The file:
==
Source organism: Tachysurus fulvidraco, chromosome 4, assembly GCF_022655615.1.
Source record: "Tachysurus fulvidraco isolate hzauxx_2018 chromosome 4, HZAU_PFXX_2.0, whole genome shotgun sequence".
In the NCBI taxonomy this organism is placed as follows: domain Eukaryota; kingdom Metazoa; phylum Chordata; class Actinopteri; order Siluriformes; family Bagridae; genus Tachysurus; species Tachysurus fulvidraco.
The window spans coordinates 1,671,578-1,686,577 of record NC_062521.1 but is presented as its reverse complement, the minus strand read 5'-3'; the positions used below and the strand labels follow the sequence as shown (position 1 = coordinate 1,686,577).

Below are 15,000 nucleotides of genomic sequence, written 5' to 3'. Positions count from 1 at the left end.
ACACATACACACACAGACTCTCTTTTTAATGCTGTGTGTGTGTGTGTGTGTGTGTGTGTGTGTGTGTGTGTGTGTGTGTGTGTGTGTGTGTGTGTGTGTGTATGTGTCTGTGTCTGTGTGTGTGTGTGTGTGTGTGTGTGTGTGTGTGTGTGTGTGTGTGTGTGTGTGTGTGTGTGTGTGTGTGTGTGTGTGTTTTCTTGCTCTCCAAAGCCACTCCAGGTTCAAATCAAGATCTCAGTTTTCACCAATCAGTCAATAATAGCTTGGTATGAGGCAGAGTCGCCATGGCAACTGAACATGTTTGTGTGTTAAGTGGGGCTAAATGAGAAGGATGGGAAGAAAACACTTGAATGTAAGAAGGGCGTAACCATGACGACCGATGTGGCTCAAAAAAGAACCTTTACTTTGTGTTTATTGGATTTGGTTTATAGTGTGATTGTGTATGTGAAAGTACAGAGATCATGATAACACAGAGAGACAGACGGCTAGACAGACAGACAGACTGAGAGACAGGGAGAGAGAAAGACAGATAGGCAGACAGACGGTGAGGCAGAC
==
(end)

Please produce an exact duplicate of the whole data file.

Source organism: Tachysurus fulvidraco, chromosome 4, assembly GCF_022655615.1.
Source record: "Tachysurus fulvidraco isolate hzauxx_2018 chromosome 4, HZAU_PFXX_2.0, whole genome shotgun sequence".
In the NCBI taxonomy this organism is placed as follows: domain Eukaryota; kingdom Metazoa; phylum Chordata; class Actinopteri; order Siluriformes; family Bagridae; genus Tachysurus; species Tachysurus fulvidraco.
The window spans coordinates 1,671,578-1,686,577 of record NC_062521.1 but is presented as its reverse complement, the minus strand read 5'-3'; the positions used below and the strand labels follow the sequence as shown (position 1 = coordinate 1,686,577).

Below are 15,000 nucleotides of genomic sequence, written 5' to 3'. Positions count from 1 at the left end.
ACACATACACACACAGACTCTCTTTTTAATGCTGTGTGTGTGTGTGTGTGTGTGTGTGTGTGTGTGTGTGTGTGTGTGTGTGTGTGTGTGTGTGTGTGTGTATGTGTCTGTGTCTGTGTGTGTGTGTGTGTGTGTGTGTGTGTGTGTGTGTGTGTGTGTGTGTGTGTGTGTGTGTGTGTGTGTGTGTGTGTGTTTTCTTGCTCTCCAAAGCCACTCCAGGTTCAAATCAAGATCTCAGTTTTCACCAATCAGTCAATAATAGCTTGGTATGAGGCAGAGTCGCCATGGCAACTGAACATGTTTGTGTGTTAAGTGGGGCTAAATGAGAAGGATGGGAAGAAAACACTTGAATGTAAGAAGGGCGTAACCATGACGACCGATGTGGCTCAAAAAAGAACCTTTACTTTGTGTTTATTGGATTTGGTTTATAGTGTGATTGTGTATGTGAAAGTACAGAGATCATGATAACACAGAGAGACAGACGGCTAGACAGACAGACAGACTGAGAGACAGGGAGAGAGAAAGACAGATAGGCAGACAGACGGTGAGGCAGAC